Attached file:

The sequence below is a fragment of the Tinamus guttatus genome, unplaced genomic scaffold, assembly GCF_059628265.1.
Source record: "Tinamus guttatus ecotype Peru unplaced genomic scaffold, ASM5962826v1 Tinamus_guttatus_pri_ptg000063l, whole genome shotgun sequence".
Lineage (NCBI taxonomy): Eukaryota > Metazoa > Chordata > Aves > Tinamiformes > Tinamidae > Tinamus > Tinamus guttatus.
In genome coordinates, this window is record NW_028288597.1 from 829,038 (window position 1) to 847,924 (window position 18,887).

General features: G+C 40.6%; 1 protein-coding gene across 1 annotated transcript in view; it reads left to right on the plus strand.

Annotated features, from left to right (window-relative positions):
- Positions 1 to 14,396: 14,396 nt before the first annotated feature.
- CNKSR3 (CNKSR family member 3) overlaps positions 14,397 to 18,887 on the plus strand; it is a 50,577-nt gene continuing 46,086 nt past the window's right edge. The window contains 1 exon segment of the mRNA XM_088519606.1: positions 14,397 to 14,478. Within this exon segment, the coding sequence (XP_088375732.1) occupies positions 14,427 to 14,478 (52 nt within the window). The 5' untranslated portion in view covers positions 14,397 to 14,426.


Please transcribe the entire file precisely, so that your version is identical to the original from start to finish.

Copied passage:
The sequence below is a fragment of the Tinamus guttatus genome, unplaced genomic scaffold, assembly GCF_059628265.1.
Source record: "Tinamus guttatus ecotype Peru unplaced genomic scaffold, ASM5962826v1 Tinamus_guttatus_pri_ptg000063l, whole genome shotgun sequence".
Lineage (NCBI taxonomy): Eukaryota > Metazoa > Chordata > Aves > Tinamiformes > Tinamidae > Tinamus > Tinamus guttatus.
In genome coordinates, this window is record NW_028288597.1 from 829,038 (window position 1) to 847,924 (window position 18,887).

General features: G+C 40.6%; 1 protein-coding gene across 1 annotated transcript in view; it reads left to right on the plus strand.

Annotated features, from left to right (window-relative positions):
- Positions 1 to 14,396: 14,396 nt before the first annotated feature.
- CNKSR3 (CNKSR family member 3) overlaps positions 14,397 to 18,887 on the plus strand; it is a 50,577-nt gene continuing 46,086 nt past the window's right edge. The window contains 1 exon segment of the mRNA XM_088519606.1: positions 14,397 to 14,478. Within this exon segment, the coding sequence (XP_088375732.1) occupies positions 14,427 to 14,478 (52 nt within the window). The 5' untranslated portion in view covers positions 14,397 to 14,426.